The industrialisation programme took off in Queenstown when the Tanglin Halt Industrial Estate was established to generate employment in the neighbourhood. Initially, the Singapore Improvement Trust (SIT) planned a small industrial estate at Tanglin Halt to provide employment for the new residents. Measuring some 20 acres of land consisting of 38 factories lots for cottage industries, Tanglin Halt was chosen for its proximity to the railway tracks. Tanglin Halt Industrial Estate quickly established itself as one of the key driving forces in Singapore’ industrialisation programme in the early 1960s.
Tanglin Halt Industrial Estate was developed to house light and medium industries. Managed by Jurong Town Corporation, the estate was planned to help small industrialists establish their businesses on land leased to them on easy repayment terms.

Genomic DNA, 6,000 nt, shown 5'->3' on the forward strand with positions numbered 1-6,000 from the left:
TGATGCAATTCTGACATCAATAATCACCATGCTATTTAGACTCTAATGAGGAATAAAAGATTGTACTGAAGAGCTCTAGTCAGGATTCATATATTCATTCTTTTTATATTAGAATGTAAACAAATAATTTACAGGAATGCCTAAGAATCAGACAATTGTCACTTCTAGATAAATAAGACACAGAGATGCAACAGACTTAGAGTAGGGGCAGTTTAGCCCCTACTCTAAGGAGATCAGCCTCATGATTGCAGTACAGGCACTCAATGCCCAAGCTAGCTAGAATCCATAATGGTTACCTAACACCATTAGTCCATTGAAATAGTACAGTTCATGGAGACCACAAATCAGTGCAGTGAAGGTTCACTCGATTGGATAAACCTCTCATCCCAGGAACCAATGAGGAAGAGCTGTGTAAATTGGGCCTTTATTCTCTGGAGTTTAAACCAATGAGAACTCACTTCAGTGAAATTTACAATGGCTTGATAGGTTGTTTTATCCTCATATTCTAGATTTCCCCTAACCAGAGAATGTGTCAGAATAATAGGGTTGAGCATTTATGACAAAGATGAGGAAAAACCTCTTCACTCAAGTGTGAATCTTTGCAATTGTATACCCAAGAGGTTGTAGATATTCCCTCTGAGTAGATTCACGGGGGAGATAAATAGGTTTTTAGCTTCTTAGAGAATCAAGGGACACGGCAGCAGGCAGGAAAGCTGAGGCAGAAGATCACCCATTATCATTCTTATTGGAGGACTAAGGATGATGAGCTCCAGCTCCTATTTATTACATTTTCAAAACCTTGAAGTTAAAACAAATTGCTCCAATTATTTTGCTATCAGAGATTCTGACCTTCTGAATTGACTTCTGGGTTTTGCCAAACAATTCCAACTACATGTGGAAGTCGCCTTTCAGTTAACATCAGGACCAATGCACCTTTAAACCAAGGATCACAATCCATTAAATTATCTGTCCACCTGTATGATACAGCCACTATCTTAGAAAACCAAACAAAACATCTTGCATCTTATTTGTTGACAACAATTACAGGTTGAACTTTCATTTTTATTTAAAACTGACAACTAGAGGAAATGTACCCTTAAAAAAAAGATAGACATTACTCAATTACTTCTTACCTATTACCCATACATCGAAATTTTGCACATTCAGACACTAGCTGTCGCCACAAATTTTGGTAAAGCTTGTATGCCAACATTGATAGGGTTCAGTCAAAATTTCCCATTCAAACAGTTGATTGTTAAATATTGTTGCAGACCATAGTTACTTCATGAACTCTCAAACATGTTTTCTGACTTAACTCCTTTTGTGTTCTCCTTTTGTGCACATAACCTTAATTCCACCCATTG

In its heydays during the 1960s to mid 1980s, Tanglin Halt Industrial Estate was home to a smorgasbord of factories. Chocolate-making factories such as Van Houten and Sheng Huo; Electronic industries such as Setron and Roxy; textile factories and merchantile house such as Sime Dary were some of the big names filling the lots and providing employment.
One of the more memorable factories was Setron (Singapore Electronics). Before it was demolished in the 1980s, the unique roof dominated the corner of Commonwealth Avenue and Commonwealth Drive, where Haw Par now stands, and served as a navigational landmark for vehicles entering Tanglin Halt. Singapore’s first black-and-white television set was rolled out of Setron’s assembly line in 1964.